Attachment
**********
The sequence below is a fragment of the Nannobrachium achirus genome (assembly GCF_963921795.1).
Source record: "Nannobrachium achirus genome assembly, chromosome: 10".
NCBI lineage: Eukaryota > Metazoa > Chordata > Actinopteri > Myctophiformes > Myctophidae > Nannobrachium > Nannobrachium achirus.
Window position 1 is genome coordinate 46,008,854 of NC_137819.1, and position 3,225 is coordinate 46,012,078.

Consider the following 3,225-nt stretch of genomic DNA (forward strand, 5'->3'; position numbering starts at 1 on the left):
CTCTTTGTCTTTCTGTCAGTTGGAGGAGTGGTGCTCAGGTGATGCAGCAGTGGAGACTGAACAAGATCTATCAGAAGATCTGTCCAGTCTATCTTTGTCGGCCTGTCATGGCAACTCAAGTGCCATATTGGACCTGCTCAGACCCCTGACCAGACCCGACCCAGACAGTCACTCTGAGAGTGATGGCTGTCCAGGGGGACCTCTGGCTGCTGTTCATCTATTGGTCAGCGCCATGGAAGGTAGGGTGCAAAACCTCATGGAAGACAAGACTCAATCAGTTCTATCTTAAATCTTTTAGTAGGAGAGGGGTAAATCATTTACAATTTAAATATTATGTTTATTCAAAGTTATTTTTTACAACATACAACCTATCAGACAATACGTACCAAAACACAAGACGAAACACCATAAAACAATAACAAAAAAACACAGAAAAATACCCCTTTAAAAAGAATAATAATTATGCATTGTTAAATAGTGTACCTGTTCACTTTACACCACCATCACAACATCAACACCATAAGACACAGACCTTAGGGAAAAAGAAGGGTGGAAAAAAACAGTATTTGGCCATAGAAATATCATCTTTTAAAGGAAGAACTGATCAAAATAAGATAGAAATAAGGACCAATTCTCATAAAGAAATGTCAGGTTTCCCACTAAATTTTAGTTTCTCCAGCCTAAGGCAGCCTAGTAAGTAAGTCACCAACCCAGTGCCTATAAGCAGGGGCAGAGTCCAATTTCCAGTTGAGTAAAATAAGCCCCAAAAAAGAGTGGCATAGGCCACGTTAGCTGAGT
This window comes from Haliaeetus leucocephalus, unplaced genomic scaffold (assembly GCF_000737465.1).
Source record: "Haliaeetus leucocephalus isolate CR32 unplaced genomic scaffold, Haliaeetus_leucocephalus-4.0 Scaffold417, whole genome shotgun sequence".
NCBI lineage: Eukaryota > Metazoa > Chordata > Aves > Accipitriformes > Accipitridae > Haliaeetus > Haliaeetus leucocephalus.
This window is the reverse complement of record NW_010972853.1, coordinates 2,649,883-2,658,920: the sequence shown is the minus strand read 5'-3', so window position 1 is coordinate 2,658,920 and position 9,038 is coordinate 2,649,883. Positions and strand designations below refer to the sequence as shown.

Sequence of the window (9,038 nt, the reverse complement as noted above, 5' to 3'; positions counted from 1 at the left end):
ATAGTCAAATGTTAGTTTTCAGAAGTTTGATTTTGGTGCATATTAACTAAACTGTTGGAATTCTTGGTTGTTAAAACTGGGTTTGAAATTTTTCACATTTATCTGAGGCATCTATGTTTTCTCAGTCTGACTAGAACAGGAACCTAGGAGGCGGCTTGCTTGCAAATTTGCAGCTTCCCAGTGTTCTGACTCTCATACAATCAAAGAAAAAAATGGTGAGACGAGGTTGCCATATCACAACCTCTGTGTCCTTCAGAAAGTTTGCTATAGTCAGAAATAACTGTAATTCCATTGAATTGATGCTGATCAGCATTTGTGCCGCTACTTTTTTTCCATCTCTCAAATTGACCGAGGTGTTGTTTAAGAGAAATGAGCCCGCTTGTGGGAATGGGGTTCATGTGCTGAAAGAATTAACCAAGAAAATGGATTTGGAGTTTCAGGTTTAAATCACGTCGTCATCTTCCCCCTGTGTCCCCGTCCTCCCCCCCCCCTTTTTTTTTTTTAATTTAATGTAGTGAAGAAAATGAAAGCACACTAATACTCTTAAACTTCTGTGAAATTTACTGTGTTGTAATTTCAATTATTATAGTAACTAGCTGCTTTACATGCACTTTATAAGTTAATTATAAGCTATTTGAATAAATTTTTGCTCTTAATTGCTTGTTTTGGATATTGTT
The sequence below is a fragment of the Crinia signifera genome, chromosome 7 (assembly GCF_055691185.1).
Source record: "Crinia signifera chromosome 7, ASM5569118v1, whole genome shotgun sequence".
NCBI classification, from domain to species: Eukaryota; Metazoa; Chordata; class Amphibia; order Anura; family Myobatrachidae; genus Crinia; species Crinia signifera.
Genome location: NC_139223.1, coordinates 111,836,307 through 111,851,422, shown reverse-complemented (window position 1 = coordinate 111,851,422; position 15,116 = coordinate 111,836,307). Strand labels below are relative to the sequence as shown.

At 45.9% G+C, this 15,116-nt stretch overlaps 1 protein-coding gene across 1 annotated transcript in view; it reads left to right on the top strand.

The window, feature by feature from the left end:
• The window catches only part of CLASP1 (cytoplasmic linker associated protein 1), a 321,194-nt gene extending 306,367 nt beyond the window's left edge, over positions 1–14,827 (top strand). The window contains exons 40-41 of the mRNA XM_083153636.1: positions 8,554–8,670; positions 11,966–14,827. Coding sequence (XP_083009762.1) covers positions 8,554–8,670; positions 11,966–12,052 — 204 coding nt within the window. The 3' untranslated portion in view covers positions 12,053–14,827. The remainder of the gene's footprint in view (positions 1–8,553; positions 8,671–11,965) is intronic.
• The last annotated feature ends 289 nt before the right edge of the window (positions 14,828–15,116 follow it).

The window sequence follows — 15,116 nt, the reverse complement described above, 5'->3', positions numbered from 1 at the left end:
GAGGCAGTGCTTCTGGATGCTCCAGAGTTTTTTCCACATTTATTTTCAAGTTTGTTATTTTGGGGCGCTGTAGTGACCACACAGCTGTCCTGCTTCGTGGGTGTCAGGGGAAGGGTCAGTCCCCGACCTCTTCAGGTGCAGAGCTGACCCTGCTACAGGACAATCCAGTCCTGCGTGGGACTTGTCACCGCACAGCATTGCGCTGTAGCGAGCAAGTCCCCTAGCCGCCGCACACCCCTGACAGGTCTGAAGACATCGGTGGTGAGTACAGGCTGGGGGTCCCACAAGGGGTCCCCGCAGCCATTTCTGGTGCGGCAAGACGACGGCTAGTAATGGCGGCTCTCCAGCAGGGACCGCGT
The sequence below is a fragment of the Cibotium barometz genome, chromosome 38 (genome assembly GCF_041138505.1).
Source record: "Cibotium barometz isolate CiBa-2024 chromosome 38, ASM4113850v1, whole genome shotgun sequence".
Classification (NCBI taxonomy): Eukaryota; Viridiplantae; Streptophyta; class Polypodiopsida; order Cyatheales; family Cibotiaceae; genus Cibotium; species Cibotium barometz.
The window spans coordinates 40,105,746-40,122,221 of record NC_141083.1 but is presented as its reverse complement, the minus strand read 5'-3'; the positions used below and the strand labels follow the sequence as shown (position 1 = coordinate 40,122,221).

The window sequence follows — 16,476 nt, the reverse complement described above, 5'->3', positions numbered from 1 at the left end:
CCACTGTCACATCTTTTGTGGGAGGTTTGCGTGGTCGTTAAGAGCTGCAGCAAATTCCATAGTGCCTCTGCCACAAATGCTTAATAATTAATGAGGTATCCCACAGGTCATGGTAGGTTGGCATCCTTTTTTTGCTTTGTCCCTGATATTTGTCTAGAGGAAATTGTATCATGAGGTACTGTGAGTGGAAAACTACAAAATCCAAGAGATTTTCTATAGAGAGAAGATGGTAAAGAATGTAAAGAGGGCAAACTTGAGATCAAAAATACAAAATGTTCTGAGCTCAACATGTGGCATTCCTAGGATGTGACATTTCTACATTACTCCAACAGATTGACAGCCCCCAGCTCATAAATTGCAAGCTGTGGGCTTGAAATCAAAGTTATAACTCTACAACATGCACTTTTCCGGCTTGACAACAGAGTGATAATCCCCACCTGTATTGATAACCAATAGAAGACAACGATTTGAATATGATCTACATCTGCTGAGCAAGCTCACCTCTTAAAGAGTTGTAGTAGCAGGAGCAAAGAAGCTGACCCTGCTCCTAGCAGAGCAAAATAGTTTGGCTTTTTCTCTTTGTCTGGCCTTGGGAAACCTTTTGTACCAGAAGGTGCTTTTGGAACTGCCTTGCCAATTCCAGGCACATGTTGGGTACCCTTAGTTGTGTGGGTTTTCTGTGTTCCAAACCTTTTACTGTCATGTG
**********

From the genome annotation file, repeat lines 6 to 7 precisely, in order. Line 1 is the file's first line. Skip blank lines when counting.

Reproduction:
CTCTTTGTCTTTCTGTCAGTTGGAGGAGTGGTGCTCAGGTGATGCAGCAGTGGAGACTGAACAAGATCTATCAGAAGATCTGTCCAGTCTATCTTTGTCGGCCTGTCATGGCAACTCAAGTGCCATATTGGACCTGCTCAGACCCCTGACCAGACCCGACCCAGACAGTCACTCTGAGAGTGATGGCTGTCCAGGGGGACCTCTGGCTGCTGTTCATCTATTGGTCAGCGCCATGGAAGGTAGGGTGCAAAACCTCATGGAAGACAAGACTCAATCAGTTCTATCTTAAATCTTTTAGTAGGAGAGGGGTAAATCATTTACAATTTAAATATTATGTTTATTCAAAGTTATTTTTTACAACATACAACCTATCAGACAATACGTACCAAAACACAAGACGAAACACCATAAAACAATAACAAAAAAACACAGAAAAATACCCCTTTAAAAAGAATAATAATTATGCATTGTTAAATAGTGTACCTGTTCACTTTACACCACCATCACAACATCAACACCATAAGACACAGACCTTAGGGAAAAAGAAGGGTGGAAAAAAACAGTATTTGGCCATAGAAATATCATCTTTTAAAGGAAGAACTGATCAAAATAAGATAGAAATAAGGACCAATTCTCATAAAGAAATGTCAGGTTTCCCACTAAATTTTAGTTTCTCCAGCCTAAGGCAGCCTAGTAAGTAAGTCACCAACCCAGTGCCTATAAGCAGGGGCAGAGTCCAATTTCCAGTTGAGTAAAATAAGCCCCAAAAAAGAGTGGCATAGGCCACGTTAGCTGAGT
This window comes from Haliaeetus leucocephalus, unplaced genomic scaffold (assembly GCF_000737465.1).